The combined movement is uniquely different from modern jujutsu in several respects. First the defender lets his weight (thus his center) fall into the technique of guiding the attacking arm down while simultaneously thrusting (with arm and body moving together) with the other arm -- a very powerful technique that has to be felt to be understood.

In the next photo the defender drives his hand up into the opponent's chin (another alternative in some situations for the palm stike is the brim of a helmet including the flat type helmet, or jingasa, used by lower samurai or the more sophisticated Kabuto helmets of higher ranked samurai) driving his body backward while simultaneously keeping the attacker's right arm extended. The defender then steps forward raising the right knee (shown here without partner). The throw is executed by thrusting the leg (heel first) downward and back, like a thrusting downward karate kick to the ankle which hits across the assailant's upper calf or back of the knee (which could also be used as a vital point attack to the calf or back of the knee). Because of the dangerous nature of this kick, modern judo prefers to use a sweeping motion of the leg to affect the throw.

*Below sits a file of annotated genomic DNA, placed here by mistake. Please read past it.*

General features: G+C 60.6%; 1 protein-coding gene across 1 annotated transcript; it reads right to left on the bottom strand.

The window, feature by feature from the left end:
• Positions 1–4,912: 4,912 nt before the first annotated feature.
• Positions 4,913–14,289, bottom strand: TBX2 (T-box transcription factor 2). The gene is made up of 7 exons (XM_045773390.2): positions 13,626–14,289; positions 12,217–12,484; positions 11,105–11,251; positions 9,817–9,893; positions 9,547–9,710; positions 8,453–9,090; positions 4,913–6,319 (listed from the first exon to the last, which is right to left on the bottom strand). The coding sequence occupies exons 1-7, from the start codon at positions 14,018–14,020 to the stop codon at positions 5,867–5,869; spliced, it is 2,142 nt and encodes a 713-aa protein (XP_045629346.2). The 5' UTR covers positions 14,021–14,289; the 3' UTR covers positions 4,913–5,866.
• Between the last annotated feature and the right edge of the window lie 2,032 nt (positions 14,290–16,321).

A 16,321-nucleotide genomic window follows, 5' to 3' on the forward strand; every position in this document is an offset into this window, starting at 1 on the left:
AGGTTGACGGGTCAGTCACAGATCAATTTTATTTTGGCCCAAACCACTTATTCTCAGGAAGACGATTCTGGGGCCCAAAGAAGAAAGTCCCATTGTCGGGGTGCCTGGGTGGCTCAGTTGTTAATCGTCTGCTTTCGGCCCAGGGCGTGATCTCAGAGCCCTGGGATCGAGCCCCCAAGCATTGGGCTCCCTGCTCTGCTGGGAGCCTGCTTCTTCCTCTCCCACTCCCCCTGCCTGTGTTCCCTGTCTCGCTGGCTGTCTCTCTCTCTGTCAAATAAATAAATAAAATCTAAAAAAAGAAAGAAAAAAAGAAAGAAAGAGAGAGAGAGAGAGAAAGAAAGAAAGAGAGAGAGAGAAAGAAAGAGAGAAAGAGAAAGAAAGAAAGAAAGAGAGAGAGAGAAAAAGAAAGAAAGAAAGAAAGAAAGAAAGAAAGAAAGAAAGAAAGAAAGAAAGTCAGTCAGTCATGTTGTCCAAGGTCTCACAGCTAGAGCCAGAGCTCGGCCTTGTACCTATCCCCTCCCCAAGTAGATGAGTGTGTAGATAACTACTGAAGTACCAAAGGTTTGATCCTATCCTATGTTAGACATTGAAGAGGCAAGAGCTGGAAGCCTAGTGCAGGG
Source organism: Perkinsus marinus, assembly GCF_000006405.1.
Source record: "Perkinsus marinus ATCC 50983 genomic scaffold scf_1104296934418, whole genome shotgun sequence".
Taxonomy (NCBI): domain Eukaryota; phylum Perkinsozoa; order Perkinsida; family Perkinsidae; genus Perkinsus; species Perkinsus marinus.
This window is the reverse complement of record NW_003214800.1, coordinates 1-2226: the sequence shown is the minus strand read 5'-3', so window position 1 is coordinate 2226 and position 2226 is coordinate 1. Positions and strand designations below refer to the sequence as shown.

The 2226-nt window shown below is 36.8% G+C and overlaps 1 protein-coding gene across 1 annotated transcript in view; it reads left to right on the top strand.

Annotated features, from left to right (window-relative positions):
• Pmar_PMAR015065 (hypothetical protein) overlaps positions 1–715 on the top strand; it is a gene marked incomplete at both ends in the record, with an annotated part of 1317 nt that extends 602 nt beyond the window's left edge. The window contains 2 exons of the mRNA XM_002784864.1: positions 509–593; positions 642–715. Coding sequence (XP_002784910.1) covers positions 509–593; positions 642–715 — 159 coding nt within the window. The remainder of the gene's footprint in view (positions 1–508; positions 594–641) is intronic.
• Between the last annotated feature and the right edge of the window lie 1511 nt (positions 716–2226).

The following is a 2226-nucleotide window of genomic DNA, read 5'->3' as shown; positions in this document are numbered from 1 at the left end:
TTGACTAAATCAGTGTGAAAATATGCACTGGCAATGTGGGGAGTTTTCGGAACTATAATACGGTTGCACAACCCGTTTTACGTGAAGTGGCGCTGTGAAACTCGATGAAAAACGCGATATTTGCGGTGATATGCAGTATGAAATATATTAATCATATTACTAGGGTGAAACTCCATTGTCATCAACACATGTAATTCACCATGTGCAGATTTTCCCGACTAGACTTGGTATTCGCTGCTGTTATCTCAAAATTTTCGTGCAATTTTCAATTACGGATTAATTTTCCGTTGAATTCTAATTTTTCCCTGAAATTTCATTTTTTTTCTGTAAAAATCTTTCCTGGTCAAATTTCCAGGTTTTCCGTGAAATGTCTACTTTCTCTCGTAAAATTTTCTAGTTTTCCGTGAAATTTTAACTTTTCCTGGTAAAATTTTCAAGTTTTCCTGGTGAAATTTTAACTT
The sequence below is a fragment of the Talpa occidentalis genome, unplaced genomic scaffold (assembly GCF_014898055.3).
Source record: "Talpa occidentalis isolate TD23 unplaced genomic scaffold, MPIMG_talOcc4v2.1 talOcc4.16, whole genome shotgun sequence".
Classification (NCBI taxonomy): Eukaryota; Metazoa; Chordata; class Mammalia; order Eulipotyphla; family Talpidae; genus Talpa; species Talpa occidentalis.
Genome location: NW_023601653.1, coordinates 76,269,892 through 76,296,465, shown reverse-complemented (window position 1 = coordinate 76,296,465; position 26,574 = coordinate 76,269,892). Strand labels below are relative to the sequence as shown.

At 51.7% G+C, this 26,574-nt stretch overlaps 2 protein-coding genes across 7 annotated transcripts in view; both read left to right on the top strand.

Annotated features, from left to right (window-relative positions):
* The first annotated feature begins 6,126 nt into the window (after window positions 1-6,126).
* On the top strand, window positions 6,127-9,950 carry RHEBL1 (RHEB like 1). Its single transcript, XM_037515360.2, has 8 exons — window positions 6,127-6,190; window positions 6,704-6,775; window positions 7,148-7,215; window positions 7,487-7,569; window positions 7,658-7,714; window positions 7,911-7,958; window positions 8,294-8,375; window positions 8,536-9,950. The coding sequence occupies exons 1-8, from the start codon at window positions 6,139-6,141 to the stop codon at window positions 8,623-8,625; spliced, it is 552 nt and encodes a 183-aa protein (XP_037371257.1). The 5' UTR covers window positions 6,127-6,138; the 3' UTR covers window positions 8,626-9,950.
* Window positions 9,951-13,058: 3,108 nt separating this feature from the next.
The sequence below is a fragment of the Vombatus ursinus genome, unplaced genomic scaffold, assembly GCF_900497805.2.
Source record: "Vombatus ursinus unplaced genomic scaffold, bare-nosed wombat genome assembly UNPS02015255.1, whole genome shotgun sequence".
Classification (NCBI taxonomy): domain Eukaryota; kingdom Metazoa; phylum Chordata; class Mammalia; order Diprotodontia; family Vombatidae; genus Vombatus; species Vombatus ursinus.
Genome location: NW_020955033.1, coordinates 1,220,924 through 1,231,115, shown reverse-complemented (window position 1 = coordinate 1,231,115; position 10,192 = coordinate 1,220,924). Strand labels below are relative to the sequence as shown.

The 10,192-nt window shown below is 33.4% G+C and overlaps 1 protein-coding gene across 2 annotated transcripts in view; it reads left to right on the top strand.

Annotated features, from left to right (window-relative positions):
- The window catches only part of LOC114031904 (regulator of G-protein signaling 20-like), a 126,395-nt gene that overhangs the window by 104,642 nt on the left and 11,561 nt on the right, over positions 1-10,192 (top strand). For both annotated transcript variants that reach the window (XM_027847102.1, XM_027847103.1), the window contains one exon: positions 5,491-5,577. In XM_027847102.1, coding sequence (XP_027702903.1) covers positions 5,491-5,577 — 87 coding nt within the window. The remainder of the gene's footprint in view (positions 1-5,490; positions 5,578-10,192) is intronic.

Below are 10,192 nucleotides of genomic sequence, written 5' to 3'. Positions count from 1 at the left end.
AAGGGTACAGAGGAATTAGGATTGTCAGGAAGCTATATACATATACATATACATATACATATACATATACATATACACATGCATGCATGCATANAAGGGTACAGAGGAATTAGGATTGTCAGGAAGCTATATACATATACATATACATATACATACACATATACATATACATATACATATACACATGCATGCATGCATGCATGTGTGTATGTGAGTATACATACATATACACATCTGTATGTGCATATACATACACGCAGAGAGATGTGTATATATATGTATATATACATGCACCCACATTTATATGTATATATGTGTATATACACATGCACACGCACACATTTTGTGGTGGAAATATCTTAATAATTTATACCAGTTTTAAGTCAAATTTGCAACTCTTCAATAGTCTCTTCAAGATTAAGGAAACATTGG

In the techniques shown above we have seen three distinct stages in the evolution of the judo o-soto-gari throw. In judo the throw itself is central and it is set up with some combination of off-balancing, body maneuvering and strength. The goal is to throw or win a point in a competition.

In post feudal jujutsu systems similar throws are usually performed as part of a response to various unarmed attacks -- the throw being only one part of the response. Setting up for the throw involves unbalancing as in judo, but percussion and/or arm manipulation techniques are added. The goal usually to defend oneself. In addition the mechanics of the leg throw involves a thrusting kick-like leg maneuver rather than a sweep as found in modern judo.